Netflix’s documentary, Downfall: The Case Against Boeing by Rory Kennedy is a film that revisits two aviation accidents in a 19-weeks period and the cause behind them. One of the accidents was the crash of Indonesia’s Lion Air Flight 610 that killed 189 people onboard while the other was the crash of Ethiopian Airlines Flight 302 that killed 157 passengers and crew.
Concise and straight to the point
Downfall: The Case Against Boeing is a fantastic documentary that gives a great, organized outlook into the root causes of the flight crashes without being repetitive or shallow. The storytelling is succinct and directly tackles the questions the audience may have on how the accidents happen. In this film, Rory Kennedy heavily used a lot of video recordings of television news and court hearings as well as snippets from official documents and emails to give the audience the experience of being there at the height of this case.
Aviation engineering design is a complex topic, but it is also at the heart of this case. Downfall manages to explain the technicalities in a digestible way to an amateur (like myself), allowing them to understand the causes that led to the crash. For instance, the documentary elucidates how the MCAS system endangers the flight while displaying what the pilots of those airplanes probably would have gone through seconds before the crash. The depiction was chilling.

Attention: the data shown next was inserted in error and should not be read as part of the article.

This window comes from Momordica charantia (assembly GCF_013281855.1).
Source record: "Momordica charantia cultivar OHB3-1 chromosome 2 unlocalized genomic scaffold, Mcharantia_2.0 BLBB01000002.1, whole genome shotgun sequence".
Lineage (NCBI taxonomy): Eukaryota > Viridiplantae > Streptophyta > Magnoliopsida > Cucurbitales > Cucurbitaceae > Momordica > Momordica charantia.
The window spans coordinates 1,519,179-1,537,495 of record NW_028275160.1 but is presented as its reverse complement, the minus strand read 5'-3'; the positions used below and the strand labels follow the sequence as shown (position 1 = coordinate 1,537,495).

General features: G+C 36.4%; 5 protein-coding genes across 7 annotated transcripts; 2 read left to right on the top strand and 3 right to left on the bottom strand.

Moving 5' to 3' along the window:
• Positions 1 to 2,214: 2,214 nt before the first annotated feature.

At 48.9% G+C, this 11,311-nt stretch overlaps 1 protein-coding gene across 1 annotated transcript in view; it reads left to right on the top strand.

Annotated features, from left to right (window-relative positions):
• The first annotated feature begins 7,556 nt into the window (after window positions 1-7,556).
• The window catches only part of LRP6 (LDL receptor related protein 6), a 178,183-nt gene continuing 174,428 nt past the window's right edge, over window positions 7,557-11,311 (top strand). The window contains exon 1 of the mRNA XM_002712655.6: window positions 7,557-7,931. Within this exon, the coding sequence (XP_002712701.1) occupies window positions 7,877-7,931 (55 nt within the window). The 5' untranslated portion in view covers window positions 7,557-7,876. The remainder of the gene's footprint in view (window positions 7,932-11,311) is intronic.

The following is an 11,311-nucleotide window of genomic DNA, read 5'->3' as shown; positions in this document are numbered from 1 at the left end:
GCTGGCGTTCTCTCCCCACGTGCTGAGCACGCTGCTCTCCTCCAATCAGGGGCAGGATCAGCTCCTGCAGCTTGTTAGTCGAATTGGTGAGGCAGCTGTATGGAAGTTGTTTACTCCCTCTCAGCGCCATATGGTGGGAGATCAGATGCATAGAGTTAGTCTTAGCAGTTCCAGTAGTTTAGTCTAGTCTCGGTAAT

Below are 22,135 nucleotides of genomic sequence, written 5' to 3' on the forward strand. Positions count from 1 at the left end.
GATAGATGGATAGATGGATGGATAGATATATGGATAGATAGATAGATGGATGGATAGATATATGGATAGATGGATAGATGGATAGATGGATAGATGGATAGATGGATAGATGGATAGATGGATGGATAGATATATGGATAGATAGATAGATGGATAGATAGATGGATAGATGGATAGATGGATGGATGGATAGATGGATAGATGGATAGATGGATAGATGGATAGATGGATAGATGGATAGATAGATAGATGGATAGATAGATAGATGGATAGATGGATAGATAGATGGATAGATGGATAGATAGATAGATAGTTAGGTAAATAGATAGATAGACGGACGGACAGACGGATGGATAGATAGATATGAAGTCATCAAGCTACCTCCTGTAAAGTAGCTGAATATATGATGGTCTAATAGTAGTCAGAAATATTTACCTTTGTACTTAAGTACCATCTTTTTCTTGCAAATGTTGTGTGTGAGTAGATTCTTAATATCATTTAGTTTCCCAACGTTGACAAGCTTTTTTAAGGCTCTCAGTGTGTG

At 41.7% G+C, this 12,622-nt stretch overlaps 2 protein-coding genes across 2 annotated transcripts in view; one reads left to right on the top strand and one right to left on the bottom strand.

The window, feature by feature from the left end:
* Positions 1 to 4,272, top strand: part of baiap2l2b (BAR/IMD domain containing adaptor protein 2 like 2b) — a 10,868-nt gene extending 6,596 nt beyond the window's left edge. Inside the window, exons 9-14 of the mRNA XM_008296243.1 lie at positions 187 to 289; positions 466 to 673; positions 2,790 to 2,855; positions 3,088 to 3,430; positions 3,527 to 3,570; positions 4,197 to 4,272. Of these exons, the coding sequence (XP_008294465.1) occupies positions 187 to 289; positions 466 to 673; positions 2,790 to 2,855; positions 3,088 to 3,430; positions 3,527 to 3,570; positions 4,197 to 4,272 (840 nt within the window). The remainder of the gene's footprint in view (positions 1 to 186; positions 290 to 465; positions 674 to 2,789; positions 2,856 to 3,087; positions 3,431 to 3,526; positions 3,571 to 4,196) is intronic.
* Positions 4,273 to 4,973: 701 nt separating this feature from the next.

Raises the issue of corporate culture
Downfall also gently brings us through the history of Boeing and how it slowly changed from an engineering-focused company to a revenue-generating machine vying to be successful in Wall Street. Several ex-employees were interviewed to give their perspective on how Boeing’s culture shifted significantly after the McDonnell Douglas merger. Management and employees started focusing on increasing the value of their share prices instead of safety and design. Besides that, concerns raised by employees were not welcomed and issues were concealed instead of discussed. Traditionally, good company culture was seen as a lever to attract potential hires and achieve employee retention. However, this case shows us that corporate culture is also about the company’s values and it could mean the downfall of a company (pun intended).
It may all seem very technical, but this documentary is not just a film that explains the case well. It also lets the audience feel the painful moments experienced by the family members of the victims. Having a victim’s father explaining how he had to relive the moment of his daughter’s death every day at the court hearing is heartbreaking to say the least. Garima Sethi, wife of Lion Air Flight 610’s captain also recounts how the public (which might have been partially fueled by Boeing) was blaming her late husband for the flight crash. Scenes like these reminds the audience to take a step back and thoroughly determine the cause of a problem before pointing the finger at anyone. It also makes you wonder how the corporate individuals in Boeing feel after knowing the impact of their decision to hide the truth about the MCAS.
All in all, Downfall: The Case Against Boeing is an impactful documentary that truly served its purpose well. It brings light to this case in a well-explained yet harrowing and thought-provoking manner. After watching this film, do you still dare to board a Boeing aircraft?